Harold Pinter's The Homecoming fares even better because Pinter has provided a screenplay for movement, not revision, and Peter Hall, his stagewise direction and, more importantly, because the quintessence of the play-wright's work lends itself so well to the close camera eye—the vicious sputter of a sweet homily, the dream-like composure of the woman, the pause that reveals the distance between men seated side by side. On film somehow this major play becomes more Rorschach test than ever, more fascinating because, with two changes from the 1967 Broadway cast, it opens new dimensions for interpretation. The nucleus of the impotent male household is intact: Paul Rogers still the superbly vicious old father, Max; the sons again Ian Holm as the sadistic pimp Lenny, and Terence Rigby the stupid boxer Joey. Cyril Cusack, however, as Max's brother Sam, adds an insidious bit of dignity to the mousey chauffeur and Michael Jayston, taking over the role of Teddy, the son who's a professor of philosophy in the States bringing his wife to visit the family, adds a strength to the role that ends all thought of his defeat. For me, this stringent black and ever-blacker serio-comedy, is of the homecoming of the woman, Teddy's wife Ruth, Vivien Merchant's triumphant worldy-madonna-like creation, back to her roots and to her role of ruling the roost, of dominating the males however they think they use and misuse her. And Michael Jayston makes Teddy more than the defeated and abandoned man. There is an edge of triumph to his escape, unscathed by the family that has sought to reduce him to its level, freed of the woman who has, perhaps, settled for easier game. This is a work so sparkling with insight, so soaked in the mystery that lies between the lips that move and the words that emerge, that the closer the camera brings us to its bitter heart the better. The quick cuts (uncomfortable blackouts on a stage), the sudden explosion of character (static pauses had to highlight them in the play) and the careful arrangement of images seem very much the stuff of film—and The Homecoming emerges dominant, using another medium to add to its fascination.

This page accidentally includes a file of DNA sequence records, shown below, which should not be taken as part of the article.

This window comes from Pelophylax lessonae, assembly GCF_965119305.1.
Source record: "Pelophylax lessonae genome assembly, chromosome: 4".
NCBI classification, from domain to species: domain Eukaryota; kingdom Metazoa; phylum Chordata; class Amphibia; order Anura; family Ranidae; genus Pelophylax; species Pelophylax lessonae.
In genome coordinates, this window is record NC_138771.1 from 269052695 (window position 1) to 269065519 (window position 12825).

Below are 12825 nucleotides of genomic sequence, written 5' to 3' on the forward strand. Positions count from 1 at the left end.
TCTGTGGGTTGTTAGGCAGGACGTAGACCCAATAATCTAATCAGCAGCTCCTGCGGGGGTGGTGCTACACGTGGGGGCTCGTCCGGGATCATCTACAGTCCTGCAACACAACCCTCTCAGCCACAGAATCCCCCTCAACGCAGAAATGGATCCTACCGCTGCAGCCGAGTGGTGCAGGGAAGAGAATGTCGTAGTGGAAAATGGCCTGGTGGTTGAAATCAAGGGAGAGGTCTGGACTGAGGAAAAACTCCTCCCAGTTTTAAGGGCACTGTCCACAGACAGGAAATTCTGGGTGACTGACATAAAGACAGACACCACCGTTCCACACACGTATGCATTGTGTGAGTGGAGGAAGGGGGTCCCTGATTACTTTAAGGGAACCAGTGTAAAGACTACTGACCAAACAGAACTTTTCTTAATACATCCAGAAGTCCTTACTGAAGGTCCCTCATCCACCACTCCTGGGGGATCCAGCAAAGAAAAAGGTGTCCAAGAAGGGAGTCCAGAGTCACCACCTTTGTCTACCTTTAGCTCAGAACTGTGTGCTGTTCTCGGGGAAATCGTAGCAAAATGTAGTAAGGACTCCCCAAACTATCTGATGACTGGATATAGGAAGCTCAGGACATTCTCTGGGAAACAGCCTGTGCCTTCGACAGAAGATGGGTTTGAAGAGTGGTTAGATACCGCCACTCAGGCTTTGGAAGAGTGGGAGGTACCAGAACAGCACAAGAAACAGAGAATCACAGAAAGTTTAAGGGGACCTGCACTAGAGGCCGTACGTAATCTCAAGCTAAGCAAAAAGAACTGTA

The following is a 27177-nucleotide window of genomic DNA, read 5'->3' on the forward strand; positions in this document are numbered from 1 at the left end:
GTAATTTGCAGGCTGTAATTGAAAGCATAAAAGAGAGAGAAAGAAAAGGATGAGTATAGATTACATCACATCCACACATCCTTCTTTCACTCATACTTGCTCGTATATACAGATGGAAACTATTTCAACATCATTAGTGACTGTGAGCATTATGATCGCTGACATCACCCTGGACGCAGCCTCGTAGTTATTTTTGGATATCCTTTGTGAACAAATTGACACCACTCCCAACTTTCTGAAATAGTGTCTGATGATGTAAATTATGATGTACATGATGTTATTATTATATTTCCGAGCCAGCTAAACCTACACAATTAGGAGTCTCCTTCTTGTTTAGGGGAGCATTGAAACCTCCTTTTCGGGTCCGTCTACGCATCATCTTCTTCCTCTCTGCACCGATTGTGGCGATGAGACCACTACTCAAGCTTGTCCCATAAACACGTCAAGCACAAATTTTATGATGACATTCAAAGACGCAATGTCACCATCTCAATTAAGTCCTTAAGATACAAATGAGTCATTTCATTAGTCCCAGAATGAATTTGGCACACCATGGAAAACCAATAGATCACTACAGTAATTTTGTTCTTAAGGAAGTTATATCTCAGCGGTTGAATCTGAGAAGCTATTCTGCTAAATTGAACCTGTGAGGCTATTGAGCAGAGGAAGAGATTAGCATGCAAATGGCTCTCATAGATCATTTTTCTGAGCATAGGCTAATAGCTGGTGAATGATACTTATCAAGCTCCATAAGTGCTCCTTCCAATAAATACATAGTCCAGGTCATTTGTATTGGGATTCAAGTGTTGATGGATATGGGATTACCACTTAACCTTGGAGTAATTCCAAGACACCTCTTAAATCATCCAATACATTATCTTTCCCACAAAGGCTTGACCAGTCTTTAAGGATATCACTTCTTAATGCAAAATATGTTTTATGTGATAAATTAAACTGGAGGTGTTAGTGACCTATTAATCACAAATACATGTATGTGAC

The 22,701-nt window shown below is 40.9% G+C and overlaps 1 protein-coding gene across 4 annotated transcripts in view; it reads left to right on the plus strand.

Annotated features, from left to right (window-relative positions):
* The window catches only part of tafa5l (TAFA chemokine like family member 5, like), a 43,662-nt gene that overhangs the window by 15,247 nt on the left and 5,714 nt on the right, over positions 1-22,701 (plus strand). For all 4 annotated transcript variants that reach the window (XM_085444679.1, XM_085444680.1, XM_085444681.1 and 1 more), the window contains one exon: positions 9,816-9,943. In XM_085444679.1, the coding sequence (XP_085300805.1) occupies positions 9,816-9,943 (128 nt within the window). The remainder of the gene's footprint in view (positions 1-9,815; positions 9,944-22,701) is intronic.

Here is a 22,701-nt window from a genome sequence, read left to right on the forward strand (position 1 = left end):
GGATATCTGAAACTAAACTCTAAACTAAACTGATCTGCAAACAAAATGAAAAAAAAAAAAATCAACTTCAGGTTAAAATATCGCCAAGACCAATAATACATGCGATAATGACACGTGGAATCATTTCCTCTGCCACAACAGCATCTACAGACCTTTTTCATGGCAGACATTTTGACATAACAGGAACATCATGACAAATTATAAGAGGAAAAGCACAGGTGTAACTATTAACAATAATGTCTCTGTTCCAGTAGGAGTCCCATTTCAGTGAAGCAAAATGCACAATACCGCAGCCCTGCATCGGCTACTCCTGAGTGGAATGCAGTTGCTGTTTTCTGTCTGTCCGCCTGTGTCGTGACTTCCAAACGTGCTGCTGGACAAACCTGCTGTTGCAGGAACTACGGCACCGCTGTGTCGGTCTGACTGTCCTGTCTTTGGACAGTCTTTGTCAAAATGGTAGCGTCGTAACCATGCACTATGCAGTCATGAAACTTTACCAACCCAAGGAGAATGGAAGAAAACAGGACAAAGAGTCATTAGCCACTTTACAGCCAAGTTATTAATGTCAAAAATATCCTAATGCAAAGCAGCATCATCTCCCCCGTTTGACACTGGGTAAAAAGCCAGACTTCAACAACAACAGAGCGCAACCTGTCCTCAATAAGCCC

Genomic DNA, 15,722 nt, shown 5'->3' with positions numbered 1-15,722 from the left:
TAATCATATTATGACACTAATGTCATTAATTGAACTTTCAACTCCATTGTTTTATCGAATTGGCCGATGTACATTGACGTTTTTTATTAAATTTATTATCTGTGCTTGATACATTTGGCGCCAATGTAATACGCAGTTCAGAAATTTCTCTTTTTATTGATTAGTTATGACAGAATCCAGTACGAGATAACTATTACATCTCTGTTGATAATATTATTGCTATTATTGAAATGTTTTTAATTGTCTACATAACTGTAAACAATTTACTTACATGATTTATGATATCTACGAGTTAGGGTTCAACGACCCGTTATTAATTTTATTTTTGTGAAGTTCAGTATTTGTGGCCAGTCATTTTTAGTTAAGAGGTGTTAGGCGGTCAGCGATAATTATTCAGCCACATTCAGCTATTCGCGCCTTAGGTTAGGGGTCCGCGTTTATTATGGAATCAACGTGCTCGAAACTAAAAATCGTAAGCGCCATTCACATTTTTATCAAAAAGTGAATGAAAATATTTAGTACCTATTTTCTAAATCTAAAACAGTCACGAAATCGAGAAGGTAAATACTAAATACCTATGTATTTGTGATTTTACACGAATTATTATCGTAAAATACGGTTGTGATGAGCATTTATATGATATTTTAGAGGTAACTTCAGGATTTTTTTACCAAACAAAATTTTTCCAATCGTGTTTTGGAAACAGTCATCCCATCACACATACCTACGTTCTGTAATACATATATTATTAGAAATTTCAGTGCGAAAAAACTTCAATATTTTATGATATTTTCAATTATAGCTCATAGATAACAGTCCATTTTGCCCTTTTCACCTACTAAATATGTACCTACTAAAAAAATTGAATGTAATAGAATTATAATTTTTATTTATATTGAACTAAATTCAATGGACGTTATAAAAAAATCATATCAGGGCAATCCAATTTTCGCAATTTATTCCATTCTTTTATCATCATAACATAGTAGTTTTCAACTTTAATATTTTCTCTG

A Delicate Balance is a far lesser work in theater and in Edward Albee's repertoire, a talky static domestic drama distinguished by the craftsmanship and by the spark of civilized wit that mark the least of that playwright's accomplishments. Even in 1966 its exploration of husband-wife, parent-child and sibling relationships, affected by the death of a child, by adultery, by indifference